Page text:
Surely everyone has heard of the probable discovery of the Higgs boson. But what does it have to do with  forensic science or law? It is a reminder that the "prosecutor's fallacy" is not limited to prosecutors or courtrooms. Reports in the popular press by skilled physicists and science writers trying to explain this impressive discovery are replete with a messy form of the transposition fallacy. Here is an example from an otherwise excellent report by physicist Lawrence Krauss in Slate magazine:
One can in fact quantify the likelihood that the observations are mistaken and that the events are actually background noise mimicking a real signal. Each experiment quotes a likelihood of very close to “5 sigma,” meaning the likelihood that the events were produced by chance is less than one in 3.5 million. Yet in spite of this, the only claim that has been made so far is that the new particle is real and “Higgs-like.”
Likewise, Nature announced "just a 0.00006% probability that the result is due to chance." The New York Times reported that "the likelihood that their signal was a result of a chance fluctuation was less than one chance in 3.5 million, 'five sigma,' which is the gold standard in physics for a discovery," attributing the statement to CERN's physicists.

How is this (mis)reporting related to the transposition fallacy? Well, sigma (σ) stands for standard deviation, and 5σ means 5 standard deviations from the value expected if the measurements were just noise. For a normal distribution, results this extreme or more extreme would be seen in pure noise a small fraction of the time. The tiny figures quoted above are estimates of that fraction. The fraction is the statistician's p-value, P(>5σ | noise), and it is on the order of 10-6. In plain English (and one bit of Greek), the probability of data of more than 5σ given that they are just noise is on the order of one in a million. So the observations would be very surprising if they were just noise.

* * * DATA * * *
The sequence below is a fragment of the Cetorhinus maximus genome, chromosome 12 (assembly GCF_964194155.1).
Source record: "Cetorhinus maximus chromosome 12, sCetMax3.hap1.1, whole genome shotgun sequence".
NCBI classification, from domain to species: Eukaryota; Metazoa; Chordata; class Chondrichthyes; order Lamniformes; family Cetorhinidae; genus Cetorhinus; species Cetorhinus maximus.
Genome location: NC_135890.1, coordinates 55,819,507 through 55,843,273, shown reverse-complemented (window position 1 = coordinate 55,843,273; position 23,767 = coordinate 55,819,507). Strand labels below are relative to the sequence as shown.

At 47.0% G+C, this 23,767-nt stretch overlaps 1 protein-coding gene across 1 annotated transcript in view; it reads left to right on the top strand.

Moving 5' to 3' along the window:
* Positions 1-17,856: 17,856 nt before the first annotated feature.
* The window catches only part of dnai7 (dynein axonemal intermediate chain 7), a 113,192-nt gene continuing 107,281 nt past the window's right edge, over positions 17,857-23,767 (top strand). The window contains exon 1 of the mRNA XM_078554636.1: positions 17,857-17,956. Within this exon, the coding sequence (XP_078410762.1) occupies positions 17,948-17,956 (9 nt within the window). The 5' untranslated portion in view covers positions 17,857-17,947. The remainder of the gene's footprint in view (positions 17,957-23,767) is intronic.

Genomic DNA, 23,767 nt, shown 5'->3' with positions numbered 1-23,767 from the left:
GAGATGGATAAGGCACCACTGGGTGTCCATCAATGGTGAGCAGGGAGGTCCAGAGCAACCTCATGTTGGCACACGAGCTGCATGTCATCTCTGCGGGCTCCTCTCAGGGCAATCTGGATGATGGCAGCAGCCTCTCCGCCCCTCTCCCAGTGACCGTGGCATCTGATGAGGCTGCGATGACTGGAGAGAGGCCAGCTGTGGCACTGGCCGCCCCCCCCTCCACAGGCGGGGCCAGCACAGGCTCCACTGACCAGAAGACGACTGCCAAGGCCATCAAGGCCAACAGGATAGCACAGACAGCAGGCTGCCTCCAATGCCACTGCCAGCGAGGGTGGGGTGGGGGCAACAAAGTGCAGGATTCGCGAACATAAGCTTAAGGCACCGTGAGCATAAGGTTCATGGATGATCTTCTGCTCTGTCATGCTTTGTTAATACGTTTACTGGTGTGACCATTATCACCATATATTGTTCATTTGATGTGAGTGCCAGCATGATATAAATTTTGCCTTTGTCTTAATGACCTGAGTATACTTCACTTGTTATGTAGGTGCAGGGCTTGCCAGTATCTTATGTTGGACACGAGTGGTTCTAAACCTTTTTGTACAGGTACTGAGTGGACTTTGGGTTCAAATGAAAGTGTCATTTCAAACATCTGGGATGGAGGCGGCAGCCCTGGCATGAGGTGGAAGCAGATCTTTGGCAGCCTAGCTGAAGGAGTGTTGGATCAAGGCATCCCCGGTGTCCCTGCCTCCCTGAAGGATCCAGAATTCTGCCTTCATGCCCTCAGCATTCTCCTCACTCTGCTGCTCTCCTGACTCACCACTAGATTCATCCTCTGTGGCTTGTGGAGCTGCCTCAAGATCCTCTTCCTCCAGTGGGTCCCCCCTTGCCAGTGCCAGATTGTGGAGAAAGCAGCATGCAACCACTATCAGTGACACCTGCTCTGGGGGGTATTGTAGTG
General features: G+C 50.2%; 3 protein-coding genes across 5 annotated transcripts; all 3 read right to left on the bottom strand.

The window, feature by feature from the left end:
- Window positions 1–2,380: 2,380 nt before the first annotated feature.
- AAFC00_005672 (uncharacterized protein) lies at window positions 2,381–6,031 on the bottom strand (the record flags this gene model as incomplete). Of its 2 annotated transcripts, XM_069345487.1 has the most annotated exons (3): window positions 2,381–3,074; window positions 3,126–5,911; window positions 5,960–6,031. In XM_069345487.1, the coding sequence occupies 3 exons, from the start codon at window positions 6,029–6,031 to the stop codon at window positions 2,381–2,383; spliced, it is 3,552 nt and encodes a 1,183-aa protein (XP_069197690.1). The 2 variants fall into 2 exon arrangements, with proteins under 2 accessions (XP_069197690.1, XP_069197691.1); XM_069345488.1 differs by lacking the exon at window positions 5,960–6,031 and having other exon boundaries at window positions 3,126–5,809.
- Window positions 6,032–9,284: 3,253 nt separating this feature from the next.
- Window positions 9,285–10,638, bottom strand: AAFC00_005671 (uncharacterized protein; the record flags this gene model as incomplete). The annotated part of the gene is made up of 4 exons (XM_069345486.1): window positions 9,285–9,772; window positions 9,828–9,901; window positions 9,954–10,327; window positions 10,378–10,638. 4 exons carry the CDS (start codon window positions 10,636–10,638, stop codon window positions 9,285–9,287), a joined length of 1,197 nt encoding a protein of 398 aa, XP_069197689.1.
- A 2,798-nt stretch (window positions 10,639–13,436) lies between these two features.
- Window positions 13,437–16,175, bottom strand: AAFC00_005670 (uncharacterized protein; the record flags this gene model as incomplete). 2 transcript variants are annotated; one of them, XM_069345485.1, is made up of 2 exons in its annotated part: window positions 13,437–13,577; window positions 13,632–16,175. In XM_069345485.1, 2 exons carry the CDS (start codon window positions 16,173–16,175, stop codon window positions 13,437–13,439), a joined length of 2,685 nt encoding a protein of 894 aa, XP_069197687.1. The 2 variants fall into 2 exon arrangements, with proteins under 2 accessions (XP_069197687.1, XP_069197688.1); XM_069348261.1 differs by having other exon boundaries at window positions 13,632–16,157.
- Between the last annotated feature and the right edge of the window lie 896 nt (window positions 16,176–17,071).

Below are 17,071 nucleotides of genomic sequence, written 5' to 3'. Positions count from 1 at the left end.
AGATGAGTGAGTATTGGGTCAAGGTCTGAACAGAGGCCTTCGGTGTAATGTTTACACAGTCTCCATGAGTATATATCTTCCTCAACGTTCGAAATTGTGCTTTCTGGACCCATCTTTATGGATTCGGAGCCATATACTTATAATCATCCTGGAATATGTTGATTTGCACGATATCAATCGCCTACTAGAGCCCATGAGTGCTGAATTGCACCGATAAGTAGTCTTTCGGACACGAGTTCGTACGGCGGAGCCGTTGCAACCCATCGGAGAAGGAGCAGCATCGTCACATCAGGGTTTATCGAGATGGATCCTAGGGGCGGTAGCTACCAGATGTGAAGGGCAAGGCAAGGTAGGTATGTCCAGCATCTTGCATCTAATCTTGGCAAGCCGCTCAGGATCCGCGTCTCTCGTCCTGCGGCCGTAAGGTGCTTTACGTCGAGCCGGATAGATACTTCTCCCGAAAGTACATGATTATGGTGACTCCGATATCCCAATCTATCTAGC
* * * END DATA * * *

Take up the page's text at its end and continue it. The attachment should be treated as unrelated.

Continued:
But the probability that they actually are noise is an inverse probability, P(noise | data). That probability depends on the likelihoods P(5σ | noise) and P(5σ | signal) as well as on the prior probability, P(noise). The p-value itself does not generally "quantify the likelihood that the observations are mistaken and that the events are actually background noise mimicking a real signal." It does not specify the "probability that the result is due to chance." If one wants to quantify the probability that the data are a real signal rather than noise, then, for better or worse, one must turn to Bayes' rule.

References (for physicists)

- Giulio D’Agostini, Bayesian Reasoning in High Energy Physics, CERN Yellow Report 99-03, July 1999
- Giulio D'Agostini, Probability and Measurement Uncertainty in Physics: A Bayesian Primer (1995)

A couple of other blogs (and one newspaper) making the same point

- http://www.r-bloggers.com/the-higgs-boson-sigma-5-and-the-concept-of-p-values/
- http://understandinguncertainty.org/higgs-it-one-sided-or-two-sided
- http://randomastronomy.wordpress.com/2012/07/04/higgs-boson-discovery-and-how-to-not-interpret-p-values/
- http://blog.carlislerainey.com/2012/07/07/innumeracy-and-higgs-boson/
- http://understandinguncertainty.org/explaining-5-sigma-higgs-how-well-did-they-do#comment-1449

- http://online.wsj.com/article/SB10001424052702303962304577509213491189098.html


Professor Dennis Lindley, a major figure in the development of Bayesian methods (and known to some readers of this blog as the author of a classic paper on using them to identify glass fragments) posed a few questions on the Higgs boson experiment via the list server of the International Society for Bayesian Analysis. One well informed set of answers came from Louis Lyons (organiser of PHYSTAT series of meetings, and a member of CMS Collaboration at CERN). I posted a slightly edited version on July 11 under the title "More on Statistical Reasoning and the Higgs Boson." The full text of these and various other interesting messages is at http://bayesian.org/forums/news/3648.